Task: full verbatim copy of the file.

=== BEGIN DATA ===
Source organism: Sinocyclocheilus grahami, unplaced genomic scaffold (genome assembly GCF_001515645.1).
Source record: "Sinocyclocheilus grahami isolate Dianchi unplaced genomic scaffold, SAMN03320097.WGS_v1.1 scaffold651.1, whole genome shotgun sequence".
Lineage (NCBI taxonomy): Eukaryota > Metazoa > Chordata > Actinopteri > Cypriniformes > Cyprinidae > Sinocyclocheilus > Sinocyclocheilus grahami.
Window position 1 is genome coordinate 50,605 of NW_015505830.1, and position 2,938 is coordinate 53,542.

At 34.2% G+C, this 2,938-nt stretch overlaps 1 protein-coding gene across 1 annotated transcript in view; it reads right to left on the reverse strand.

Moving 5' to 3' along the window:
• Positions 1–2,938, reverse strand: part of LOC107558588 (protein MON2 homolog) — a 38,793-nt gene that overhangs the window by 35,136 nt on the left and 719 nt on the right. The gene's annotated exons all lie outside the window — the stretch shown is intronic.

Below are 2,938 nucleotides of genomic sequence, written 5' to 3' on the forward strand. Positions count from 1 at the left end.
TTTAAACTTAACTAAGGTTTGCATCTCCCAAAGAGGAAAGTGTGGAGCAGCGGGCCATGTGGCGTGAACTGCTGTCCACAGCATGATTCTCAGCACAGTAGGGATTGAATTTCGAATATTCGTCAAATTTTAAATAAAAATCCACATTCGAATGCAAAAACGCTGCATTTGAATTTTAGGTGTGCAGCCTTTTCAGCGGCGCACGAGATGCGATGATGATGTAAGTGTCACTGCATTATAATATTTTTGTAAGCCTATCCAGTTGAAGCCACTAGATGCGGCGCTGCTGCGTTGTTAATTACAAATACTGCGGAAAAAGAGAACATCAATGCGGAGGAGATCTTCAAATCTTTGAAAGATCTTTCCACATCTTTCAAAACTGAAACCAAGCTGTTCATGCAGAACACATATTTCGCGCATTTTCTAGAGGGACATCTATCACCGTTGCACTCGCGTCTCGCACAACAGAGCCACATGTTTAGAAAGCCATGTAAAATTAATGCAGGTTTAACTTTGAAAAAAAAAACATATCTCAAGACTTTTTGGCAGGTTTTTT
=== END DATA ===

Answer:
Source organism: Sinocyclocheilus grahami, unplaced genomic scaffold (genome assembly GCF_001515645.1).
Source record: "Sinocyclocheilus grahami isolate Dianchi unplaced genomic scaffold, SAMN03320097.WGS_v1.1 scaffold651.1, whole genome shotgun sequence".
Lineage (NCBI taxonomy): Eukaryota > Metazoa > Chordata > Actinopteri > Cypriniformes > Cyprinidae > Sinocyclocheilus > Sinocyclocheilus grahami.
Window position 1 is genome coordinate 50,605 of NW_015505830.1, and position 2,938 is coordinate 53,542.

At 34.2% G+C, this 2,938-nt stretch overlaps 1 protein-coding gene across 1 annotated transcript in view; it reads right to left on the reverse strand.

Moving 5' to 3' along the window:
• Positions 1–2,938, reverse strand: part of LOC107558588 (protein MON2 homolog) — a 38,793-nt gene that overhangs the window by 35,136 nt on the left and 719 nt on the right. The gene's annotated exons all lie outside the window — the stretch shown is intronic.

Below are 2,938 nucleotides of genomic sequence, written 5' to 3' on the forward strand. Positions count from 1 at the left end.
TTTAAACTTAACTAAGGTTTGCATCTCCCAAAGAGGAAAGTGTGGAGCAGCGGGCCATGTGGCGTGAACTGCTGTCCACAGCATGATTCTCAGCACAGTAGGGATTGAATTTCGAATATTCGTCAAATTTTAAATAAAAATCCACATTCGAATGCAAAAACGCTGCATTTGAATTTTAGGTGTGCAGCCTTTTCAGCGGCGCACGAGATGCGATGATGATGTAAGTGTCACTGCATTATAATATTTTTGTAAGCCTATCCAGTTGAAGCCACTAGATGCGGCGCTGCTGCGTTGTTAATTACAAATACTGCGGAAAAAGAGAACATCAATGCGGAGGAGATCTTCAAATCTTTGAAAGATCTTTCCACATCTTTCAAAACTGAAACCAAGCTGTTCATGCAGAACACATATTTCGCGCATTTTCTAGAGGGACATCTATCACCGTTGCACTCGCGTCTCGCACAACAGAGCCACATGTTTAGAAAGCCATGTAAAATTAATGCAGGTTTAACTTTGAAAAAAAAAACATATCTCAAGACTTTTTGGCAGGTTTTTT